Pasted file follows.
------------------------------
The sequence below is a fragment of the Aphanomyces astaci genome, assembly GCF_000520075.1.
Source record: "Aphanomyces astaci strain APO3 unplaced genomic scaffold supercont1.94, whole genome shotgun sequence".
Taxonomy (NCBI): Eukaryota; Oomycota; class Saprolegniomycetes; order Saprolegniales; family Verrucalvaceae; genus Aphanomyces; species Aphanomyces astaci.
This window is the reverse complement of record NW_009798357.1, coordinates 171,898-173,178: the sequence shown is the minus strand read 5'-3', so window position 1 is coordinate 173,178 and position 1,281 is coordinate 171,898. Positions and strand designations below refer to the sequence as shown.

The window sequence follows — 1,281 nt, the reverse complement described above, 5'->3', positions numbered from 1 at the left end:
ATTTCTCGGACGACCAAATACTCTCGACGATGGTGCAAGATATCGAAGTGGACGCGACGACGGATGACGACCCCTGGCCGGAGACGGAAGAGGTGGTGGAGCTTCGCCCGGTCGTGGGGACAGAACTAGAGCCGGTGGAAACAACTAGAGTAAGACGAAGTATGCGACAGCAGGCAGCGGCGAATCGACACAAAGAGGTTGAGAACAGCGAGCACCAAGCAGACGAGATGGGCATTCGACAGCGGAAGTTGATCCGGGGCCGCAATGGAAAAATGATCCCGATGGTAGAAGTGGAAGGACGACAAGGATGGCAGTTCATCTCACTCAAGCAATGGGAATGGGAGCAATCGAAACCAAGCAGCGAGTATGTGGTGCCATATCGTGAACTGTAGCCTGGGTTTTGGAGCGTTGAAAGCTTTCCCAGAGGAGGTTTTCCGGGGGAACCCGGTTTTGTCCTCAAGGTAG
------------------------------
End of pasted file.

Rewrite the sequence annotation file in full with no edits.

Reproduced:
The sequence below is a fragment of the Aphanomyces astaci genome, assembly GCF_000520075.1.
Source record: "Aphanomyces astaci strain APO3 unplaced genomic scaffold supercont1.94, whole genome shotgun sequence".
Taxonomy (NCBI): Eukaryota; Oomycota; class Saprolegniomycetes; order Saprolegniales; family Verrucalvaceae; genus Aphanomyces; species Aphanomyces astaci.
This window is the reverse complement of record NW_009798357.1, coordinates 171,898-173,178: the sequence shown is the minus strand read 5'-3', so window position 1 is coordinate 173,178 and position 1,281 is coordinate 171,898. Positions and strand designations below refer to the sequence as shown.

The window sequence follows — 1,281 nt, the reverse complement described above, 5'->3', positions numbered from 1 at the left end:
ATTTCTCGGACGACCAAATACTCTCGACGATGGTGCAAGATATCGAAGTGGACGCGACGACGGATGACGACCCCTGGCCGGAGACGGAAGAGGTGGTGGAGCTTCGCCCGGTCGTGGGGACAGAACTAGAGCCGGTGGAAACAACTAGAGTAAGACGAAGTATGCGACAGCAGGCAGCGGCGAATCGACACAAAGAGGTTGAGAACAGCGAGCACCAAGCAGACGAGATGGGCATTCGACAGCGGAAGTTGATCCGGGGCCGCAATGGAAAAATGATCCCGATGGTAGAAGTGGAAGGACGACAAGGATGGCAGTTCATCTCACTCAAGCAATGGGAATGGGAGCAATCGAAACCAAGCAGCGAGTATGTGGTGCCATATCGTGAACTGTAGCCTGGGTTTTGGAGCGTTGAAAGCTTTCCCAGAGGAGGTTTTCCGGGGGAACCCGGTTTTGTCCTCAAGGTAG